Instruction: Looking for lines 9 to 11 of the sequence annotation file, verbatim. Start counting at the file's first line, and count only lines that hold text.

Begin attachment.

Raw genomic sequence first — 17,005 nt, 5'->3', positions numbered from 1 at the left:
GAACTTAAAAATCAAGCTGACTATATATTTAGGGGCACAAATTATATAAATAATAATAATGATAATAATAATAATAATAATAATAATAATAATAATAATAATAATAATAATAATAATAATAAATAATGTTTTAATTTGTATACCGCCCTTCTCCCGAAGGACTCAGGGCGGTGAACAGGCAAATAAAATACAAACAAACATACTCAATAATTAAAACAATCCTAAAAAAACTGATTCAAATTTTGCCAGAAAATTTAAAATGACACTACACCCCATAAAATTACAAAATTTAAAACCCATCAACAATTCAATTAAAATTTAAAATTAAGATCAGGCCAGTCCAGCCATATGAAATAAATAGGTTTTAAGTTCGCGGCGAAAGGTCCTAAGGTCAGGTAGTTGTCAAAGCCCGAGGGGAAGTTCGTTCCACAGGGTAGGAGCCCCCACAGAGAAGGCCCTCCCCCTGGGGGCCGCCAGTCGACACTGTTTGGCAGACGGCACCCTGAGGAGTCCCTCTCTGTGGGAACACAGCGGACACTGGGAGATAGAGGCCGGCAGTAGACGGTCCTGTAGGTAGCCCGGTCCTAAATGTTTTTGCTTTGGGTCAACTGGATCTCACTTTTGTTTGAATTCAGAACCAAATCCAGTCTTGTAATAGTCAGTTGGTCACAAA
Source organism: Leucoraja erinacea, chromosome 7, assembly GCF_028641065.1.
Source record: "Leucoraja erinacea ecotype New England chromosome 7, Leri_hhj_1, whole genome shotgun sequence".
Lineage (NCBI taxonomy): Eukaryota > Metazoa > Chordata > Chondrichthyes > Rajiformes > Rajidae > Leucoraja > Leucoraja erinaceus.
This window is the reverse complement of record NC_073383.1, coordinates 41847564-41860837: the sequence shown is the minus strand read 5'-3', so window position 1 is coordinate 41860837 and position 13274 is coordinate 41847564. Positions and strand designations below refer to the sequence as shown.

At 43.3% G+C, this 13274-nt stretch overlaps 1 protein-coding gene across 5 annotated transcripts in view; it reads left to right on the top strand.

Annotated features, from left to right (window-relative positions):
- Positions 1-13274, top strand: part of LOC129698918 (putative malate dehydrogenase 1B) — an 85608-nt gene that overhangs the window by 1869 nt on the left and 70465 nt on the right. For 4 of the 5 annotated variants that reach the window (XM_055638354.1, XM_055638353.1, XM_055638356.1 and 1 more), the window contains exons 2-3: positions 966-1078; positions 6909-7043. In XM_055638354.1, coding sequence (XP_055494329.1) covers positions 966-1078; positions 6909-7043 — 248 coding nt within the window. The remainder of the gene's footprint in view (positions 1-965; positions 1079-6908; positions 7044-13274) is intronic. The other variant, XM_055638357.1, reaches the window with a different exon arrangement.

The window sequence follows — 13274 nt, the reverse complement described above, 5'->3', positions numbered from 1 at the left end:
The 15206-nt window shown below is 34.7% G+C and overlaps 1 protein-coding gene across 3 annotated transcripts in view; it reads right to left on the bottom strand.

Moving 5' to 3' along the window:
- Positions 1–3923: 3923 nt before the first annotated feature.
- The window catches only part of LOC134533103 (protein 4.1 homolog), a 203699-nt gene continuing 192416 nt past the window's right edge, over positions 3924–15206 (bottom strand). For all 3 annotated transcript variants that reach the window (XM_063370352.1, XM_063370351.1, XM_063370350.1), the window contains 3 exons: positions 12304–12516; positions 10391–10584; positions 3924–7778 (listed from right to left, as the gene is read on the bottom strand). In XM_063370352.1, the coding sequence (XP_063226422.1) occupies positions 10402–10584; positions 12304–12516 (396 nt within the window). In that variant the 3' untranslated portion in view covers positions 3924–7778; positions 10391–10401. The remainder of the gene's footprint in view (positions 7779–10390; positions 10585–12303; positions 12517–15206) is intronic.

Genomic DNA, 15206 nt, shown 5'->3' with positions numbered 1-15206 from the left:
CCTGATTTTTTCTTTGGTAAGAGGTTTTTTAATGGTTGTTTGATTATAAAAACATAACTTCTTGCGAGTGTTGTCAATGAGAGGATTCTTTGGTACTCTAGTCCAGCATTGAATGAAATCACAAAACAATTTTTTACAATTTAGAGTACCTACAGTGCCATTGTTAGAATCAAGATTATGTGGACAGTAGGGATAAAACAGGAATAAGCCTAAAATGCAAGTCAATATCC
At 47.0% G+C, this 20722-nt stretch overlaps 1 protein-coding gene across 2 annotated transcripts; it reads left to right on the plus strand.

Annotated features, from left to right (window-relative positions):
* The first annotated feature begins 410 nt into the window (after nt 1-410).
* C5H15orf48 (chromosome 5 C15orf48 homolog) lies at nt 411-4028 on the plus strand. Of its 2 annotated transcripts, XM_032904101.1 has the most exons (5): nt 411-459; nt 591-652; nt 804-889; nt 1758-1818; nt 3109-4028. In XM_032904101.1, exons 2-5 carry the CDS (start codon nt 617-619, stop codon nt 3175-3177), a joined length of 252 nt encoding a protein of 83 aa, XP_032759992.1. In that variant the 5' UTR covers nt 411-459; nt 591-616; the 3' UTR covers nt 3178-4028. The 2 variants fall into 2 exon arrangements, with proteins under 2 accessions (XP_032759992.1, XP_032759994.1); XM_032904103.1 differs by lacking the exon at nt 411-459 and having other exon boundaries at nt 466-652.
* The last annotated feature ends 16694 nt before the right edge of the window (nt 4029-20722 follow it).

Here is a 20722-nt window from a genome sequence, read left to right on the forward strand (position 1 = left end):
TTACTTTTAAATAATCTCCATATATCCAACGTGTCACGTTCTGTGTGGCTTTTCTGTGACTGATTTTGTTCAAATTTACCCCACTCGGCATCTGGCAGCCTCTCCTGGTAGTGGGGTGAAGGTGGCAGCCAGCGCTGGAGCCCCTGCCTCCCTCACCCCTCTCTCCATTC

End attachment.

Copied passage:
- Positions 1-13274, top strand: part of LOC129698918 (putative malate dehydrogenase 1B) — an 85608-nt gene that overhangs the window by 1869 nt on the left and 70465 nt on the right. For 4 of the 5 annotated variants that reach the window (XM_055638354.1, XM_055638353.1, XM_055638356.1 and 1 more), the window contains exons 2-3: positions 966-1078; positions 6909-7043. In XM_055638354.1, coding sequence (XP_055494329.1) covers positions 966-1078; positions 6909-7043 — 248 coding nt within the window. The remainder of the gene's footprint in view (positions 1-965; positions 1079-6908; positions 7044-13274) is intronic. The other variant, XM_055638357.1, reaches the window with a different exon arrangement.

The window sequence follows — 13274 nt, the reverse complement described above, 5'->3', positions numbered from 1 at the left end:
The 15206-nt window shown below is 34.7% G+C and overlaps 1 protein-coding gene across 3 annotated transcripts in view; it reads right to left on the bottom strand.